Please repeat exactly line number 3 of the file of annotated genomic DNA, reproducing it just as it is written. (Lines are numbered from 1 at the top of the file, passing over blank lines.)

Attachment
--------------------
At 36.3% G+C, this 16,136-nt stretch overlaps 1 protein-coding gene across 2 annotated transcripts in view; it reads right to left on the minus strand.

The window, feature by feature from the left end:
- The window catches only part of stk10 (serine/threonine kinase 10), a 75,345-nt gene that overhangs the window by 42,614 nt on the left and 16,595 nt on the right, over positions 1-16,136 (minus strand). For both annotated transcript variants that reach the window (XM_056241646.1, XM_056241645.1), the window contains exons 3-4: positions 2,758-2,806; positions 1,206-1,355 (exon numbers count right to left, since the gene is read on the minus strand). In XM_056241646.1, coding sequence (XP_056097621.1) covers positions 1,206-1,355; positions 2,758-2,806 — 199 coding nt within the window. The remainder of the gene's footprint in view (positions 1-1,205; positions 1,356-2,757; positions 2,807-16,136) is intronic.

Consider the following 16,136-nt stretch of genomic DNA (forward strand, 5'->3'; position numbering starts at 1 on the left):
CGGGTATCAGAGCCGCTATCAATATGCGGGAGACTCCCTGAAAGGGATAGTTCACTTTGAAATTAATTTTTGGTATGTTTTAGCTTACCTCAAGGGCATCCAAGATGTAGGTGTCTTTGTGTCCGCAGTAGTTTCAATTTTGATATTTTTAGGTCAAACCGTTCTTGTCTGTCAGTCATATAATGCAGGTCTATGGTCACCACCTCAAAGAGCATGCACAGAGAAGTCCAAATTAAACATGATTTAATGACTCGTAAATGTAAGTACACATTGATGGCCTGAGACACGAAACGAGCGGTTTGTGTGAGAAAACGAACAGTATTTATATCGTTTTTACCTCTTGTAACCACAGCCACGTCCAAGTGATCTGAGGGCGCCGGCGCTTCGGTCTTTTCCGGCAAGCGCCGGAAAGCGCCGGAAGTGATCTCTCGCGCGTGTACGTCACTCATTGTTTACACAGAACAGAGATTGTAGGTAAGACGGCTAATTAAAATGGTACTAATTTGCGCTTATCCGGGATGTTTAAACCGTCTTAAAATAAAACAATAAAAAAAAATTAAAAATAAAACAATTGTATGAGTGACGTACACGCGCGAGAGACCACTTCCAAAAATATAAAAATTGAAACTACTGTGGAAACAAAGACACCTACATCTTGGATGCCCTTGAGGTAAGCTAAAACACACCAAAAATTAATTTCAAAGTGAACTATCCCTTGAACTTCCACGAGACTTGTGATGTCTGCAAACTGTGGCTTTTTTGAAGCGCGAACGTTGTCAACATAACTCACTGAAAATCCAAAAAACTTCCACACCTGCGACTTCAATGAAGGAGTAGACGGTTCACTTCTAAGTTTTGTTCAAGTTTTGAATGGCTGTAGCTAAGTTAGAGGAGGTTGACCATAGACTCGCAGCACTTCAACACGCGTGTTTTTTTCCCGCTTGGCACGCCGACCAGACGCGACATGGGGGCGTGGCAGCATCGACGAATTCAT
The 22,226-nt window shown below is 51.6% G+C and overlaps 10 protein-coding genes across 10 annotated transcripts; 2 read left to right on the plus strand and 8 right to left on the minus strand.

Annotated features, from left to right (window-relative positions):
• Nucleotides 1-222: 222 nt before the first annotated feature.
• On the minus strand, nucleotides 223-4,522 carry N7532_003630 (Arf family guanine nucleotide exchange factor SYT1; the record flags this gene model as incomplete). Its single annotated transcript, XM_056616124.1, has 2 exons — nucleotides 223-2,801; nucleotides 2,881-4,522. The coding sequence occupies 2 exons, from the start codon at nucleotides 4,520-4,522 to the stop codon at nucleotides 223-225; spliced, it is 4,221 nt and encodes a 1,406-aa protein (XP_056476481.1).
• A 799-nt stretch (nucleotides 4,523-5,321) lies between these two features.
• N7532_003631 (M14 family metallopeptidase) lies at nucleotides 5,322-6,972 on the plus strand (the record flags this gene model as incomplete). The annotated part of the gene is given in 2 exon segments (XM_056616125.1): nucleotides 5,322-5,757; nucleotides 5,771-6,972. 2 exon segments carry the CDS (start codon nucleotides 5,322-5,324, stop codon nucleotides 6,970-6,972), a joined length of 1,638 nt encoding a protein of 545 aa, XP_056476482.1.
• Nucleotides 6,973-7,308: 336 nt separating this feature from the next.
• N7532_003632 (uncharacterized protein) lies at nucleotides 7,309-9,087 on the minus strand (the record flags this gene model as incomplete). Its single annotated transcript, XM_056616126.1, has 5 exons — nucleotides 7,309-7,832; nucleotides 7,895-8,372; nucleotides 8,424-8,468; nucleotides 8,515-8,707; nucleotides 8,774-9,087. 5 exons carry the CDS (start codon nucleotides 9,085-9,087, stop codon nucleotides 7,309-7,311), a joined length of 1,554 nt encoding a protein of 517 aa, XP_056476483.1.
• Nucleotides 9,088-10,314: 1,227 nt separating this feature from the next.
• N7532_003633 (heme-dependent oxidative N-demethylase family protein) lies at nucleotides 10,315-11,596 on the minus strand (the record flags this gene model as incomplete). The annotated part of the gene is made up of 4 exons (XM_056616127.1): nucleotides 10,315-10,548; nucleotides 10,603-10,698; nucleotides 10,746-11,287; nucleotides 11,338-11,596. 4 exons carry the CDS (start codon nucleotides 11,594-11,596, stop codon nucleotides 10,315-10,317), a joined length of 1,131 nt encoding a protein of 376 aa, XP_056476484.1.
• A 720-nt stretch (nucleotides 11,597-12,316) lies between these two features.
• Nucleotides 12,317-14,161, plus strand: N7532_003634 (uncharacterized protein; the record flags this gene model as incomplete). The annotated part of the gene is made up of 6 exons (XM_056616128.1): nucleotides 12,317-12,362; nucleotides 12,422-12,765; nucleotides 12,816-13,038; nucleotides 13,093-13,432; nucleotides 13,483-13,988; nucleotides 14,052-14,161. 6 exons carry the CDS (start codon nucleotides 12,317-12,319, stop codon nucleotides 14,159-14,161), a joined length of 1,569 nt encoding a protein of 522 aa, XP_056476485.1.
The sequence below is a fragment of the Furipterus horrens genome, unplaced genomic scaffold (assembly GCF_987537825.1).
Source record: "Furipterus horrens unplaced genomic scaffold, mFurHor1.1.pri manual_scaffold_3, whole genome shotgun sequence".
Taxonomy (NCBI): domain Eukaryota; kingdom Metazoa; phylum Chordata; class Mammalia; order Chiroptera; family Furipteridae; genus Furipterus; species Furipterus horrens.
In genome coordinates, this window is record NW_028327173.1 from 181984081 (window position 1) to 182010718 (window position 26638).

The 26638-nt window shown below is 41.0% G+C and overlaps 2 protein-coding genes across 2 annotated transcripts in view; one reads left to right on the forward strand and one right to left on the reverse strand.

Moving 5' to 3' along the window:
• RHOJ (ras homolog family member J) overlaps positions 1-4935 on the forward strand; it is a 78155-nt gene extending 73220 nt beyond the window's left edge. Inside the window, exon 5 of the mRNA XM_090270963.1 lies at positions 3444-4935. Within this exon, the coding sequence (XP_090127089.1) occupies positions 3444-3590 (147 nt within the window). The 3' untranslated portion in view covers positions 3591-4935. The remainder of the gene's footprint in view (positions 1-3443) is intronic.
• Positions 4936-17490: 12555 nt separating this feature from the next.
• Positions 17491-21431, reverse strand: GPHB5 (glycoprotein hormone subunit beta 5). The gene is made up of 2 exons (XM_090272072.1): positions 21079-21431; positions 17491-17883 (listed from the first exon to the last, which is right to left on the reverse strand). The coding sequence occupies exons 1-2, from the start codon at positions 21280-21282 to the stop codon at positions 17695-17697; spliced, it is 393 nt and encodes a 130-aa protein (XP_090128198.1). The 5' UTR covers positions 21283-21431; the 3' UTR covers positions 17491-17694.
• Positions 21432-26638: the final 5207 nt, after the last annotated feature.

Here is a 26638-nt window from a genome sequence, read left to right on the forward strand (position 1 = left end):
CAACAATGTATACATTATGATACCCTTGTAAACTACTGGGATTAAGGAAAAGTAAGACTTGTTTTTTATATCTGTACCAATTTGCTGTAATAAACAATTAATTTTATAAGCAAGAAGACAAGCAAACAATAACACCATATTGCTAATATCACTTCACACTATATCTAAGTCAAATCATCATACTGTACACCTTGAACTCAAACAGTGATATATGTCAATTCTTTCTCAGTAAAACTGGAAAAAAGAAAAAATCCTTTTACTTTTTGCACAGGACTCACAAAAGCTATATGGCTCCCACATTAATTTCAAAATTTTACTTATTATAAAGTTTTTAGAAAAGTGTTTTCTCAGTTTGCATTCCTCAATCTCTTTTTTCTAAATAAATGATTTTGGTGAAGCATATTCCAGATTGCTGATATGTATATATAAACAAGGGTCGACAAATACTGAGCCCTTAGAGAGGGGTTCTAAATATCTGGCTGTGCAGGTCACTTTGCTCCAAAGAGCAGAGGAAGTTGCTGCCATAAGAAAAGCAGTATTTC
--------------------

- The window catches only part of stk10 (serine/threonine kinase 10), a 75,345-nt gene that overhangs the window by 42,614 nt on the left and 16,595 nt on the right, over positions 1-16,136 (minus strand). For both annotated transcript variants that reach the window (XM_056241646.1, XM_056241645.1), the window contains exons 3-4: positions 2,758-2,806; positions 1,206-1,355 (exon numbers count right to left, since the gene is read on the minus strand). In XM_056241646.1, coding sequence (XP_056097621.1) covers positions 1,206-1,355; positions 2,758-2,806 — 199 coding nt within the window. The remainder of the gene's footprint in view (positions 1-1,205; positions 1,356-2,757; positions 2,807-16,136) is intronic.